Grunts, Love, And Coffee

, , , , , , , , | Romantic | September 6, 2019

(It’s 1997. I’m 20 years old and have recently moved back to my home city after a horrible breakup. I take a job selling electronics at a local mall retailer. During my first week, I keep hearing about this one guy who’s going to handle the bulk of my training. It’s silly, but it’s like I’m hearing bells whenever someone says his name — I just have a feeling about him. I find myself hoping he’s around my age and that he has blue eyes. We’re finally scheduled together on Saturday. I eagerly wait by the register for him to come in. Eventually, an unkempt man who looks like he’s in his 40s walks in. He’s balding and badly dressed, and he is sporting a very wimpy mustache that does nothing for him. My heart sinks when I see his nametag and realize it is the guy I’ve been so looking forward to meeting. So much for romance; he is way too old for me! But hey, I’ve still got to work with this guy, and by all accounts, he is really nice.)

Me: *brightly* “Good morning!”

Guy: *wordless grunt*

(He walks past where I’m standing without even a glance in my direction and turns the TV in our department on to Saturday morning cartoons, ignoring me.)

Me: “…”

(A commercial break eventually comes on and he walks over to me. I’m thinking we’ll finally exchange pleasantries.)

Guy: *in a harsh voice, and without preamble* “Did you count out that register?!” 

Me: “I… didn’t know I was supposed to.”

Guy: “Well, it’s a good thing I closed last night, so I know exactly how much is in there.”  

Me: *stunned at his rude tone* “Um… okay. Do you want me to count it out now?” 

Guy: “No. I’m going for a cup of coffee.” 

(He about-faced and stalked off. A teeny part of me hoped that maybe he’d bring me back a cup, as a sort of apology for his jerky attitude. He did not, and stood around the department drinking it in front of me, glowering. Later that day, he made me laugh so hard that soda shot out of my nose. I realized then that even if my instincts were wrong and this wasn’t the man of my dreams, he was still a good candidate for a work friend. I eventually learned that he was only 26 years old, and the main reason for his haggard and disheveled appearance was that his father, a single parent, had died the year before, and every penny he made went to paying the mortgage on the family house while he also went to college full-time. He was smart, very funny, and kind, and we had a lot of interests in common. And his eyes were, in fact, an amazing shade of hazel that changed from blue to green to brown depending on the light and his mood. He grew back the goatee that he’d recently been told to shave off, which he preferred and which suited him much better than the wimpy mustache by itself, de-aging his appearance quite a bit. We became really good friends and then fell in love. We married five years later and are still blissfully happy. According to him, he’d had a feeling about me, as well, and was really looking forward to our meeting, but finally seeing me caused something to disconnect between his brain and his mouth, so all that fell out was rudeness. All these years later, he still makes a point of going out to buy me a cup of coffee on the anniversary of that day and serving it to me with a grunt.)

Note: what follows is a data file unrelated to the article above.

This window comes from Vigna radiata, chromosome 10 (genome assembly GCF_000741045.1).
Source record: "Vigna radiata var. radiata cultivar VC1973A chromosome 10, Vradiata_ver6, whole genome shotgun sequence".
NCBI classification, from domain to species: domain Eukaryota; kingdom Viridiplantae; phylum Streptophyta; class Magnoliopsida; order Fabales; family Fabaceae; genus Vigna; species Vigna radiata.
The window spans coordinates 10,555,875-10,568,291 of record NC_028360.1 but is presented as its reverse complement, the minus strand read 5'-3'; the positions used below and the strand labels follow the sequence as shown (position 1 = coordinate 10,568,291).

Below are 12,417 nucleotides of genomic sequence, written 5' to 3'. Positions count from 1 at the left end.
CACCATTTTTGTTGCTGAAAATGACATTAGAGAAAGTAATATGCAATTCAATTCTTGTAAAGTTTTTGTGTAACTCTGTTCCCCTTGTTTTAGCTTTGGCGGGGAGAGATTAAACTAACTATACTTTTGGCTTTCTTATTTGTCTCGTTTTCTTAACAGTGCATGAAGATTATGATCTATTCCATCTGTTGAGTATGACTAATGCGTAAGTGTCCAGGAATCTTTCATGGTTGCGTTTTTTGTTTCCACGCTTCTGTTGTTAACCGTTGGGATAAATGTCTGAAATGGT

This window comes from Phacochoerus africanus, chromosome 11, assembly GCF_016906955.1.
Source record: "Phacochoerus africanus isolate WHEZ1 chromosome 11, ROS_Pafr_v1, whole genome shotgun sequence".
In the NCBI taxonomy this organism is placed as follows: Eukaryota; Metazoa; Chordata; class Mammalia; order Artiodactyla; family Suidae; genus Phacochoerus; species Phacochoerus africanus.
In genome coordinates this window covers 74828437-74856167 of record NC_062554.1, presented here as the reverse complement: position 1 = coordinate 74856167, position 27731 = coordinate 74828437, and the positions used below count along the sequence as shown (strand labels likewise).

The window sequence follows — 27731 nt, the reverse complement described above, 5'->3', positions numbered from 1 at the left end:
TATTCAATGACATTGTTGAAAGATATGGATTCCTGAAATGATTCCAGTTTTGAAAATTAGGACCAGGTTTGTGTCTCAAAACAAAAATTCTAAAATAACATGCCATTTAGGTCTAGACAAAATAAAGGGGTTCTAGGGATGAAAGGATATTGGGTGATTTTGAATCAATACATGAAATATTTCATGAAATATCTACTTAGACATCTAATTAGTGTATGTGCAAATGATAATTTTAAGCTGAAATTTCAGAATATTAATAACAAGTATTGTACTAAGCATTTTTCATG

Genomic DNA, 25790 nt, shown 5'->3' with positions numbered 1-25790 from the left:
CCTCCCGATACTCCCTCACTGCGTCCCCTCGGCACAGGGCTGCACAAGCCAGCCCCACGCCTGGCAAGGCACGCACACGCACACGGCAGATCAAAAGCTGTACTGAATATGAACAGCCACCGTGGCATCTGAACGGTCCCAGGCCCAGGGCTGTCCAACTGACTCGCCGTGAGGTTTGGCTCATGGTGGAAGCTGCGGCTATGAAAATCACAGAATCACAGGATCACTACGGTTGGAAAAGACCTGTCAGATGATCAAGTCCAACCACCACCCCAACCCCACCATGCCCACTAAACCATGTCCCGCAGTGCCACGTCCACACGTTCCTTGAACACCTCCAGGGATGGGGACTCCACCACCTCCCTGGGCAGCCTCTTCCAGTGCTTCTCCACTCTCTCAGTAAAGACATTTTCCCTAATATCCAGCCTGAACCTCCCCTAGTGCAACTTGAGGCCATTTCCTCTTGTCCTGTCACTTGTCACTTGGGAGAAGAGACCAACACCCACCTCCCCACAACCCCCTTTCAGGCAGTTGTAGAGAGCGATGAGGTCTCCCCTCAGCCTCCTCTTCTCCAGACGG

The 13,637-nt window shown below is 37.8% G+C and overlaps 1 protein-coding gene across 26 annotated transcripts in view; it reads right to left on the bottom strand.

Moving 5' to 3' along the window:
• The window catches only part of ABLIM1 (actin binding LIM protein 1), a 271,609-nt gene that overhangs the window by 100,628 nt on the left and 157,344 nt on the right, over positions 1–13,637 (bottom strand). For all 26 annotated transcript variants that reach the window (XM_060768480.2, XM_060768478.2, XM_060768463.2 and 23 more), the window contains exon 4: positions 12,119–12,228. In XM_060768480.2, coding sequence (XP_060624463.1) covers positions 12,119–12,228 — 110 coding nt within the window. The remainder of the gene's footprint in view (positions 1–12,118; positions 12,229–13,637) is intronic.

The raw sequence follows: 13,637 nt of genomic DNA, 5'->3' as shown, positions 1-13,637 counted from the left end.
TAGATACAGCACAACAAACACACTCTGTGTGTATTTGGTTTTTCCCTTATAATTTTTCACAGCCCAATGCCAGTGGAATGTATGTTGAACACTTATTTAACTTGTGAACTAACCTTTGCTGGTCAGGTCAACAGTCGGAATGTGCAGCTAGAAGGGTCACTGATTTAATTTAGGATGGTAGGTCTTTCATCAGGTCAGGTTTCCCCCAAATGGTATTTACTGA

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The Only Thing Cuter Than A Puppy Is a Meet-Cute

, , , , , , , | Related | August 31, 2019

(I am watching my niece for the afternoon. I work from home, so on days when her parents can’t get someone to watch her, they ask if she can play in my living room while I work. She’s very good about not disturbing me without asking, “Can Uncle can go on break?” so it works out. After I get off early for the day because of working too long the day before, I decide to take her to the park for how good she’s been. While there, we run into a neighbor with a service dog.)